Monthly Archives: January 1982

Course File on Experimental Film (Part 2) (1982)

From AFI Education Newsletter (January-February 1982). Because of the length of this, I’ll be running it in two installments. — J.R.

Course File:

EXPERIMENTAL FILM:

FROM UN CHIEN ANDALOU TO CHANTAL AKERMAN (Part 2)

UNIT III: German and Soviet Experimentation in the Twenties

Part of the strategy of studying German and Soviet experimentation over roughly the same period is the striking contrast between these national film movements and their relationship to popular genres as well as their different themes and subjects. On the one hand, one finds the efforts of a Fritz Lang to experiment with the thriller format, and those of F.W. Murnau (and his scriptwriter Carl Mayer) to construct an essentially non-verbal visual language. On the other hand, one finds the relatively less script-bound experiments with montage and certain documentary principles provided by the Soviet filmmakers. An interesting topic to consider speculatively is the Soviet version of Lang’s first Dr. Mabuse film, which was re-edited by Eisenstein for Russian audiences.

Screenings:

Bronenosets Potemkin (The Battleship Potemkin) (1925, 65 min.) Directed by Sergei Eisenstein — Perhaps the most famous of all experimental films, including some 1300 shots, Eisenstein’s classic is structured in five “acts.” Along with Strike, made the previous year, this is the most accessible of  Eisenstein’s silent films, and might be contrasted with October (or significant portions thereof) in               terms of the different principles of montage at work.… Read more »

Course File on Experimental Film (Part 1) (1982)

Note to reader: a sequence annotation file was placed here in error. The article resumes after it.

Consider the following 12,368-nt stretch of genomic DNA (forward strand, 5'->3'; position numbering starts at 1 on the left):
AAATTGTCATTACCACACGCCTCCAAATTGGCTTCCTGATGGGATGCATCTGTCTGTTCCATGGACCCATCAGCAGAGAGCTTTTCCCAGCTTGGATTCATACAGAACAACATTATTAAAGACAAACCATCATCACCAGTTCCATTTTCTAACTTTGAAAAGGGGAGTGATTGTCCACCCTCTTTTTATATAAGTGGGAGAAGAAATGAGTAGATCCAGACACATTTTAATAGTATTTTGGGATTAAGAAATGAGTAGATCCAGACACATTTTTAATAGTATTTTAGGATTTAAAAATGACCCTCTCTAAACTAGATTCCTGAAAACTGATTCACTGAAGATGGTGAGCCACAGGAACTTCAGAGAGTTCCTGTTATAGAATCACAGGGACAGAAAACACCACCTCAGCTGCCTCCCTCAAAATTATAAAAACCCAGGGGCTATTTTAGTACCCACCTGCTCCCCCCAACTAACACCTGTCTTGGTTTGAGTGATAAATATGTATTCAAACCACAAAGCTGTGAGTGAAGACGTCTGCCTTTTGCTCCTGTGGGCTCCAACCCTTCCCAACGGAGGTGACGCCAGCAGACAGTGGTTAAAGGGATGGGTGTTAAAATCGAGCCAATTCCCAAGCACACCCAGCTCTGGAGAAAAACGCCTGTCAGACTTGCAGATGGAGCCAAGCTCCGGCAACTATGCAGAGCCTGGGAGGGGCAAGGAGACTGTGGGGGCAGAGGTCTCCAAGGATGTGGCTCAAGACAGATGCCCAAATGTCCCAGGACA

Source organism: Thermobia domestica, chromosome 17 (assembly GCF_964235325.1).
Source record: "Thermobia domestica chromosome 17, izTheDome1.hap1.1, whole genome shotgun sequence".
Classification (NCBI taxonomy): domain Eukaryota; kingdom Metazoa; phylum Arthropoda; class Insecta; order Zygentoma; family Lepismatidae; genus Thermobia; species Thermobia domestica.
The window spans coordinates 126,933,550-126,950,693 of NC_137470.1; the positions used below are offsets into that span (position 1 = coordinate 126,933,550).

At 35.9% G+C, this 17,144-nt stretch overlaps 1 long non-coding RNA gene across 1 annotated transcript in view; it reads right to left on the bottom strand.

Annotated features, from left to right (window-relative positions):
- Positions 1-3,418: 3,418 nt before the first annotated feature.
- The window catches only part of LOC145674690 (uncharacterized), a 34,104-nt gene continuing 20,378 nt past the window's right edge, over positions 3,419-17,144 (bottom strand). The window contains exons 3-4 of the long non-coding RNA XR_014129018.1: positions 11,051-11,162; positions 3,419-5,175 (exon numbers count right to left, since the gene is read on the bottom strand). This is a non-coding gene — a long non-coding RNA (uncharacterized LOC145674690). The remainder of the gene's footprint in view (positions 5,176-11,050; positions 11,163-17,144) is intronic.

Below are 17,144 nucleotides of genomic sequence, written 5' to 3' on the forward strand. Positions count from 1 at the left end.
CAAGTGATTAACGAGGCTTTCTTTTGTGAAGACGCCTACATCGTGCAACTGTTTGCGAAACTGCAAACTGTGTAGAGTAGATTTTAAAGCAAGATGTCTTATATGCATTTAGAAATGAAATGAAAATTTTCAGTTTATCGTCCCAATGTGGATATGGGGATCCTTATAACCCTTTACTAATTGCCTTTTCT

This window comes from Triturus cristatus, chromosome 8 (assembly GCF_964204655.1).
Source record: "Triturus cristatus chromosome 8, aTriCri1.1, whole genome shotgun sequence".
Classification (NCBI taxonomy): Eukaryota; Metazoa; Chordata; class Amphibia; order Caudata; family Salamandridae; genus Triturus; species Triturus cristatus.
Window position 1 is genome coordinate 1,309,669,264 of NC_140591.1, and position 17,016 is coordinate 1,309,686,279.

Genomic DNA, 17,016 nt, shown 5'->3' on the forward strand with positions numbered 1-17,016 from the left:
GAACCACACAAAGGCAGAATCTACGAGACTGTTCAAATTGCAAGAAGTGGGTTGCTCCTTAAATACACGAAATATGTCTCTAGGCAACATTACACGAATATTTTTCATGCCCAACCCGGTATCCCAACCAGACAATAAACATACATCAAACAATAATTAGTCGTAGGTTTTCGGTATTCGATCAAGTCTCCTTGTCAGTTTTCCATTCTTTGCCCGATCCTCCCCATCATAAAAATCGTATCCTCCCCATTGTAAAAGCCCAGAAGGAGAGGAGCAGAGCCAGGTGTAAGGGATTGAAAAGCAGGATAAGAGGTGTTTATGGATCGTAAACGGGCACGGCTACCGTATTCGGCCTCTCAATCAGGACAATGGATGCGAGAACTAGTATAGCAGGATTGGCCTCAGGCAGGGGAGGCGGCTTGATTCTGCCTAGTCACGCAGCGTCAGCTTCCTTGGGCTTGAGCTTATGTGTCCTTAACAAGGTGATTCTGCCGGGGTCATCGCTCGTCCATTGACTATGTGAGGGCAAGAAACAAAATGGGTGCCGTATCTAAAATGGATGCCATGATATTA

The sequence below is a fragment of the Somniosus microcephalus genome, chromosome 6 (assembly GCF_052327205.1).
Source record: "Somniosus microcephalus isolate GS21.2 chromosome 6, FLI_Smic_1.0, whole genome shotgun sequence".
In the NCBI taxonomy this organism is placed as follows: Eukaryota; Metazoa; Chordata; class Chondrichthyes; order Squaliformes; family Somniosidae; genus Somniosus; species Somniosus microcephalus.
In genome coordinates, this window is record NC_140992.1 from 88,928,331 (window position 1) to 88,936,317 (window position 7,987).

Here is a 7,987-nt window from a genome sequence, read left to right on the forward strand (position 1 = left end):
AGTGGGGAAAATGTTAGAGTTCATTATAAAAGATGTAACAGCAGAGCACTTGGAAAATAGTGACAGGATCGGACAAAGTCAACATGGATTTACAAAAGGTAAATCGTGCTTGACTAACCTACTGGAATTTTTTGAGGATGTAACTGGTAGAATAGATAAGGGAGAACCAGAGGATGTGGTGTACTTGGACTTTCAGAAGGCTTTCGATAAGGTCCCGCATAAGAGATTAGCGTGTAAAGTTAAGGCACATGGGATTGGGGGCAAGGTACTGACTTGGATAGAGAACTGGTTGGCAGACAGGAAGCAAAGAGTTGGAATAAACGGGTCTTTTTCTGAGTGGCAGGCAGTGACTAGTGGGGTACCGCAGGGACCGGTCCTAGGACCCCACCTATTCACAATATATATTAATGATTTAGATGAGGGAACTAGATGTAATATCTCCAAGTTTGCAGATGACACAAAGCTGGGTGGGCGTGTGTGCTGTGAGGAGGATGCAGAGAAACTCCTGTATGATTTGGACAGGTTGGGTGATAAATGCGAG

From AFI Education Newsletter (January-February 1982). Because of the length of this, I’ll be running it in two installments. — J.R.

EXPERIMENTAL FILM:

FROM UN CHIEN ANDALOU TO CHANTAL AKERMAN (Part 1)

UNIT l: lntroduction

One distinct advantage to teaching a course in experimental film as opposed to avant-garde film is that it automatically gives one much more leeway in terms of screenings to be selected as well as overall teaching approaches. While “avant-garde cinema” can be regarded, by and large, as a distinct body of work with its own traditions, history and critical literature, “experimental film” is a rather more subjective and ambiguous category, and one that cuts across certain forms of commercial as well as avant-garde filmmaking. (There are many more references to various commercial forms of filmmaking, including Hollywood, in David Curtis’s Experimental Cinema, than there are in P. Adams Sitney’s Visionary Film: The American Avant-Garde.)

Consequently, any teacher setting out to plan a course in experimental rather than avant-garde cinema automatically has a greater amount of material to select from, and substantially more freedom in defining the scope and limits of his or her subject. By the same token, the demands placed on one’s imagination, creative input and organizational capacities might also be significantly greater.… Read more »